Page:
We believe the proposed research will benefit people of California in the following ways. Direct benefits: It will increase experience and knowledge of human embryonic stem cells among residents of California. This project involves cooperation between two laboratories with complementary expertise. This interaction will facilitate skill exchange and staff training in cutting edge techniques of stem cell biology and epigenetics. It will result in development of new approaches – the proposed project involves technological approaches that to our knowledge have not been used before in studies of human stem cells, certainly not in the particular combination we propose. It will generate new reagents to study genetics and epigenetics of human stem cells, which will help position us and other Californian scientists at the forefront of embryonic stem cell research. Indirect benefits: We will contribute to basic knowledge of human development. Basic knowledge have proven itself time and again to be a raw fabric of innovation and progress in medicine. It is highly likely that discoveries resulting from proposed studies will identify molecules whose manipulation will contribute to current efforts to bring stem cell into realm of therapeutics, particularly in the area of directed differentiation and epigenetic reprogramming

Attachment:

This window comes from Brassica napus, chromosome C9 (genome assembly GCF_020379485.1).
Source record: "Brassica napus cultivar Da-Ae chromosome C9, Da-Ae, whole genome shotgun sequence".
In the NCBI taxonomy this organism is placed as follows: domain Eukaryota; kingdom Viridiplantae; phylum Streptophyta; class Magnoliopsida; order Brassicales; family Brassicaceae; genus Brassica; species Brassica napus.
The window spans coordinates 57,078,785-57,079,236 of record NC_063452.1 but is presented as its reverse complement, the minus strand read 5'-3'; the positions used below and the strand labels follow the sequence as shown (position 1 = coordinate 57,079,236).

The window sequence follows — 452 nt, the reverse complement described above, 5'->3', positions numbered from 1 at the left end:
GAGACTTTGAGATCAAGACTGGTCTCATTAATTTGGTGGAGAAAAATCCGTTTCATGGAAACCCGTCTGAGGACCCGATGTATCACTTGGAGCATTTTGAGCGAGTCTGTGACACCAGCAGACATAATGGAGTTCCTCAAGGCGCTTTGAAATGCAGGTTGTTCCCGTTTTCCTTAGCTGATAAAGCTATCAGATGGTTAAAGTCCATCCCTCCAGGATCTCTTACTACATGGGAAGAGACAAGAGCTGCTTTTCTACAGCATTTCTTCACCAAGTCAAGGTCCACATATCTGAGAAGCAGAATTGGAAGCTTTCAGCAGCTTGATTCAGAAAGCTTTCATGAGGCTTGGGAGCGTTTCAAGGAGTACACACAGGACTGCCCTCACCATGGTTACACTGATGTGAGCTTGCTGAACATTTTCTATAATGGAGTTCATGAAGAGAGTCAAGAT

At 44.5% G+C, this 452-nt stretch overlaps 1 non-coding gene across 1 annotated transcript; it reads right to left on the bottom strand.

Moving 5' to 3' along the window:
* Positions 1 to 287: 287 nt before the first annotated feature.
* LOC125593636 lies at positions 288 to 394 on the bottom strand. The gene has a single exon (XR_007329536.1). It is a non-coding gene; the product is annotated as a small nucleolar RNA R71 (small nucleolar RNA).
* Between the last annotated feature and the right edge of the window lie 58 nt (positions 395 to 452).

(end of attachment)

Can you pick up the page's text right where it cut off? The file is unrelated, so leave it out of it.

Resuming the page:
SYNOPSIS: This proposal will address the roles of chromatin modifying and other epigenetically important gene-products in hES cells. The studies are largely molecular and biochemical in nature. The first Aim will perform a small scale RNAi screen focusing on a panel of candidate molecules (chromatin modifying and other epigenetic gene-products). The PI has constructed an Oct-4-driven GFP reporter hES cell line to use in the screen. The second Aim is focused on functional studies to evaluate the roles of candidates idntified in Aim 1. This will involve over-expression experiments and pull-downs to identify interacting complexes. The third Aim proposes to generate conditional mutations in hES cells of the identified gene-products using homologous recombination. SIGNIFICANCE AND INNOVATION: Epigenetic gene regulation (i.e. chromatin modification) plays a clear role in cell differentation and development. ESC differentiation may be significantly under the control of epigenetic marks. At least a good case is made to believe so. Wysocka is a new and credible expert in this area. The proposed work should lead to new insights into mechanisms by which ESC pluropotency is regulated. This proposal is innovative because it takes a head-on approach to tackling some significant and difficulty problems including reporter assay set up, siRNA delivery and target silencing. The role of epigenetics in hESC reprogramming is very much in its infancy, perhaps in large part due to the limitations noted above. This proposal has the potential to make a major advance in the field. STRENGTHS: The strength of this proposal is its logical experimental design, suggesting that at least some of the Aims will be accomplished. The expertise in the 2 collaborating laboratories is very complementary, and the experimental design suggests strong interactions. The experiments are very well-designed, and thoughtfully presented. There is a high probability that valuable information will be obtained. A second strength of the proposal is the investigator, who has an outstanding track record and is uniquely qualified to carry out the proposed experiemnts. A third strength is the significance of this work. If successful it will have a large impact on ESC research. Scientifically, the strength of the proposal is aim 1: the use of siRNA to identify chromatin regulation of ESC pluropotency. WEAKNESSES: There are 2 minor weaknesses in this proposal. First, the combined studies are very ambitious, and clearly will require more than 2 years for completion. However, as the project progresses valuable information will be accumulated in a continuous manner. Second, there is no discussion how the PI could take advantage of already published studies describing epigenetic phenomena and regulation in hES cells. There is similarly no discussion of a plan to integrate the data to emerge from this proposal with existing datasets. Such integration is essential given the issues of experimental variability among different independent efforts. DISCUSSION: This is a highly innovative and significant proposal given that little is known about chromatin modifiers and pluripotency. The individual parts in the head-on approach are not innovative, but the combination of the reporter and RNAi screen set up is. The proposal is logical, and the expertise of the PI and the collaborators is a strength. The experiments are well-designed and have a high-probablility of success. The PI needs to take advantage of current data in the work, especially since this a an ambitious proposal that will clearly take more than two years as proposed. Nonetheless, this significant work will have an impact on hESC biology.